Mediaeval conciliarism also gave birth to Gallicanism in the French (Catholic) Church.  Jean Gerson (1363-1429), the ‘Father of Gallicanism’, was another luminary at the Council of Constance.  Gallicanism perished in the French Revolution, but conciliarism was recalled nostalgically in the 19th and 20th centuries by those who regretted the ultramontane papalism of the Catholic Church at this time.  The papacy was again considered an obstacle to Christian unity.  Not, as in 1378-1417, because it was weak and divided, but because it was too strong and autocratic.

The second Vatican Council modified modern papalism with its doctrine of the collegiality of the Pope, successor of Peter, and the bishops, successors of the other Apostles.  Pope and bishops together constitute one Apostolic College.  (The Pope who summoned this Council, St John XXIII, took the same name and number as the second Council anti-pope, thereby proving the latter’s lack of legitimacy.)

However, any resemblance of modern episcopal collegiality to mediaeval conciliarism is superficial.  Vatican II made clear that ‘the college of bishops has no authority [without] its head, the Roman Pontiff … and without any lessening of his power of primacy over all … [which] he can always freely exercise’ (Lumen Gentium (1964), para 22).

The Code of Canon Law 1983 confirms that the Pope may abdicate, but he must do so ‘freely’, and the abdication does not have to be accepted by any other authority (canon 332.2).  He may not be deposed against his will.  The Holy See ‘is judged by no one’ (canon 1404).  It remains a canonical offence to attempt to impugn a papal decision before an ecumenical council or the College of Bishops (canon 1372).

 

Commentaries referred to

Figgis, J.N, Churches in the Modern State (London 1913)

Jacob, E.F, Essays in the Conciliar Epoch (2nd ed, Manchester 1953)

Kelly, J.N.D, The Oxford Dictionary of Popes (OUP 1986)

Knowles, D and Obolensky, D, The Christian Centuries (vol 2, Clarendon 1969)

Pastor, L, History of the Popes (ed F.I Antrobus 1906)

Renouard, Y, The Avignon Papacy (1954, transl D Bethell 1970)

Tierney, B, Foundations of Conciliar Theory (CUP 1955)

Ullmann, W, The Origins of the Great Schism (London 1948)

The Burden of Legislative Reform

The Legislative Reform Measure 2017, aka The Enabling Measure

According to the Church of England’s website, the General Synod is due to consider the first draft of the above Measure this coming weekend, just before the ‘Shared Conversations’ on human sexuality.

The procedural flaws in the Measure have been discussed in a separate post, which is filed below (‘The Proposed Enabling Measure: A Complex Process of Simplification’).

However, the fundamental misconception of the Measure is that it is modelled on a piece of secular legislation that has no application to the Church.  The Legislative and Regulatory Reform Act 2006 makes provision for ‘removing or reducing any burden … resulting directly or indirectly for any person from any legislation’ (s.1).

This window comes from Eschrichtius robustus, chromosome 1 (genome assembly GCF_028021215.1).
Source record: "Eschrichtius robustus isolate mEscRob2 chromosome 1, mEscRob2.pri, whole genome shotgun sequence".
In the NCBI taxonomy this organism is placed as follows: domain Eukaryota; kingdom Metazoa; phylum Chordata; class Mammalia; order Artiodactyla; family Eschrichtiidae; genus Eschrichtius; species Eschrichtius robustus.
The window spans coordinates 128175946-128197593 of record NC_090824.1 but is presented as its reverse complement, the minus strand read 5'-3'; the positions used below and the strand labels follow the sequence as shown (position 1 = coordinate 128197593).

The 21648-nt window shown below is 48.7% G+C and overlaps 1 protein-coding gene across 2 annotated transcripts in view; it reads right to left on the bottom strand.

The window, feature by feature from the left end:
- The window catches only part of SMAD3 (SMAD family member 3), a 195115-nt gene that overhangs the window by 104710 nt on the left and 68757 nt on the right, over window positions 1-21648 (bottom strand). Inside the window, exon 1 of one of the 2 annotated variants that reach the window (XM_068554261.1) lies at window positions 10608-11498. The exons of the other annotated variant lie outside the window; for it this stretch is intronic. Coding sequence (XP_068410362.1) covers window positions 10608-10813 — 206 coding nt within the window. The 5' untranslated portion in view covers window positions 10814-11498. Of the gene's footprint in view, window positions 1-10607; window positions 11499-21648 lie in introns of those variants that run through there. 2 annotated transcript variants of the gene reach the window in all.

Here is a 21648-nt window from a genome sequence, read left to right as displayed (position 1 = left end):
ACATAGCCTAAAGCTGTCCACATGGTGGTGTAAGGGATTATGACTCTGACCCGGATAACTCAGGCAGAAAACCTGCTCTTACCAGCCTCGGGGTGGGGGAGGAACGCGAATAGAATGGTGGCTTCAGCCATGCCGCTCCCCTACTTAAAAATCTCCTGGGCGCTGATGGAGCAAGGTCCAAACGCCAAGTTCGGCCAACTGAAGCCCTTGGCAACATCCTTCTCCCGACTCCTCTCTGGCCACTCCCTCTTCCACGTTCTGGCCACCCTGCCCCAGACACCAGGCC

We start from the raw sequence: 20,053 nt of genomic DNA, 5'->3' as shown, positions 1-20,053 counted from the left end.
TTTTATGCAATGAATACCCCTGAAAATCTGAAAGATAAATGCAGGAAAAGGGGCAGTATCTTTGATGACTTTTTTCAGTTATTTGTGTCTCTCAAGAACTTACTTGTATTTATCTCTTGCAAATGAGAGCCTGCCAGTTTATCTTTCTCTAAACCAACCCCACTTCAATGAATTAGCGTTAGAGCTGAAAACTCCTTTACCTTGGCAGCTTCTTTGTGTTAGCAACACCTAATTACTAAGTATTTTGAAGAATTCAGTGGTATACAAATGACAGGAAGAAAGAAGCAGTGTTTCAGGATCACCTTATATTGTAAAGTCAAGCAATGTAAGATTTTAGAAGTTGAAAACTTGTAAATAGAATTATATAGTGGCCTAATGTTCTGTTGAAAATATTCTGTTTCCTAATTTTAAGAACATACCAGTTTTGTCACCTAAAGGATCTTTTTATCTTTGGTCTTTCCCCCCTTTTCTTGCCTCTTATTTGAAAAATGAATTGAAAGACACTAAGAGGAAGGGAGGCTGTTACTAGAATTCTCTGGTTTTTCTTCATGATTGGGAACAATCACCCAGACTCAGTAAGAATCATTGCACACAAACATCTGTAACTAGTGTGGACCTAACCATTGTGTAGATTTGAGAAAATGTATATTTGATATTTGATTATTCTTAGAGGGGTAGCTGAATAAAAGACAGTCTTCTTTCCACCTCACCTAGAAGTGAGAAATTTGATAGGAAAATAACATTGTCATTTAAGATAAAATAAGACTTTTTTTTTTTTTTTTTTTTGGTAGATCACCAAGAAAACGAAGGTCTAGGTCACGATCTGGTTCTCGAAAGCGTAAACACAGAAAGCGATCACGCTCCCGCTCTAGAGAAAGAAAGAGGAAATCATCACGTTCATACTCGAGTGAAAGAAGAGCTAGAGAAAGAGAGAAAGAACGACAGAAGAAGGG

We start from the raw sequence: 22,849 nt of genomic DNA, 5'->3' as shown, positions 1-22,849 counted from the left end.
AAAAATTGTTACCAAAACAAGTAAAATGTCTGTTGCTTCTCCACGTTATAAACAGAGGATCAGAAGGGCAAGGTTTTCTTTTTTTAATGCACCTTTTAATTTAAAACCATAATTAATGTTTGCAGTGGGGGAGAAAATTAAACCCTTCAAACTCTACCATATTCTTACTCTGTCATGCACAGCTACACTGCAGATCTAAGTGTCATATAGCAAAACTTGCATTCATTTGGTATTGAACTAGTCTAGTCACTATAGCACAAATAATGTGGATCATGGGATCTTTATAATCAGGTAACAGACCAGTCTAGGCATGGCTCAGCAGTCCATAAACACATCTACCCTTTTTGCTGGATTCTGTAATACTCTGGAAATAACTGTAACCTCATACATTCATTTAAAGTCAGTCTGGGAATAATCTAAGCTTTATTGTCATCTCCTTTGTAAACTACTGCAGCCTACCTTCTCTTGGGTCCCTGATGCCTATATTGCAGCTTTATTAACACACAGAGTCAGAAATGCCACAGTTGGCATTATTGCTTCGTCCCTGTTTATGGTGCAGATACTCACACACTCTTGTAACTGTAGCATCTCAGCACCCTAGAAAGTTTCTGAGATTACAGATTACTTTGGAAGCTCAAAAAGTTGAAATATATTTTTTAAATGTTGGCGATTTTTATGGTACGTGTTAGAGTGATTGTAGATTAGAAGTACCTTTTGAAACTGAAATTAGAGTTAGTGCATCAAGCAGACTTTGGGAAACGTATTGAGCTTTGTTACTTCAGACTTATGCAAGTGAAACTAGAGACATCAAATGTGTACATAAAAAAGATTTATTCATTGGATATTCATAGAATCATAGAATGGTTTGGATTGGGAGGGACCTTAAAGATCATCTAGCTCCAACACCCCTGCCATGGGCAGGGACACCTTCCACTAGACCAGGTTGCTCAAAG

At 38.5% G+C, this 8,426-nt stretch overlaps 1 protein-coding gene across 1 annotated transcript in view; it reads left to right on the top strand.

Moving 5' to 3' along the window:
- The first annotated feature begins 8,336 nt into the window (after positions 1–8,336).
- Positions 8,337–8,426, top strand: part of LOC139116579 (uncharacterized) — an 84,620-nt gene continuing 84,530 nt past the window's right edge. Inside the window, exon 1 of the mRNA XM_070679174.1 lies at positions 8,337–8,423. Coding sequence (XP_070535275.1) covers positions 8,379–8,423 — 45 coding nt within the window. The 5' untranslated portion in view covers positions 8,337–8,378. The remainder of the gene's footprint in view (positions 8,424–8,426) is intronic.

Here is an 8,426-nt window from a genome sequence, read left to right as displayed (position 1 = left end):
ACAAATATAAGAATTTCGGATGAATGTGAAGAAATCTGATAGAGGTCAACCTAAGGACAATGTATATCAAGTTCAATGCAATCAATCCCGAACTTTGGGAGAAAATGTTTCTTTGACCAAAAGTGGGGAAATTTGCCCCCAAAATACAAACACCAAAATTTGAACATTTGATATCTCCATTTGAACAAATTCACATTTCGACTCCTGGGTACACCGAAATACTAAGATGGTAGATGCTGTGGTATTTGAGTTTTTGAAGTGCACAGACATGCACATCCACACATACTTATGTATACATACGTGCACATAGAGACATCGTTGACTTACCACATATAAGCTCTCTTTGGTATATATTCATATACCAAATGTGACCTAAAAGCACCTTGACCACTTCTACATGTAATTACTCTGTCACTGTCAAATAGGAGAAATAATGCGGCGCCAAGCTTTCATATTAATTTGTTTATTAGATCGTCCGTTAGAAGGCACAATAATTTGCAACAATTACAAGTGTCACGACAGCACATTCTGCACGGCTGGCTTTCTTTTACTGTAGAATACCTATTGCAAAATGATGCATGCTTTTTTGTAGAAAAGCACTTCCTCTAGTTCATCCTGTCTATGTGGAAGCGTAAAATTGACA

This provision appears in the draft Measure.  However, the Measure indicates a failure to appreciate the significance of another provision of the 2006 Act.  A burden-reducing order ‘may not be made … in relation to any burden which affects only a Minister of the Crown or government department …’ (s.1(4)).  The 2006 Act defines a ‘burden’ as that ‘which affects the carrying on of any lawful activity’ (s.1(3)).

The 2006 Act was intended to benefit private citizens, not public officials and public authorities.  Its purpose was to cut red tape, to enable ordinary people to go about their business without unnecessary official interference.

In the Measure, by contrast, the definition of  ‘burden’ makes no reference to ‘any lawful activity’ by private citizens.  This is because ecclesiastical legislation does not regulate such activity in the first place.  Instead, the Measure refers to burdens ‘resulting … from ecclesiastical legislation’ (s.1(1)).  However, with the exception of weddings and funerals (particularly the fees involved), ecclesiastical legislation does not impose any burdens on private citizens.

Thus the only burdens that the Measure will relieve, or can relieve, are the burdens attached to ecclesiastical office and governance, because these are the only burdens imposed by ecclesiastical legislation.  This is a quite different, indeed opposite, purpose to that of the 2006 Act.  The 2006 Act was intended to reduce official interference.  The Measure is intended to make the officials’ work easier.

Legislation that promises to reduce burdens always sounds attractive.  However, reducing burdens is not as simple as it sounds.  One person’s burden is another person’s benefit.  One person’s benefit may be another person’s unemployment.  One person’s burden may be reduced merely by increasing another person’s burden, or by appointing an extra person.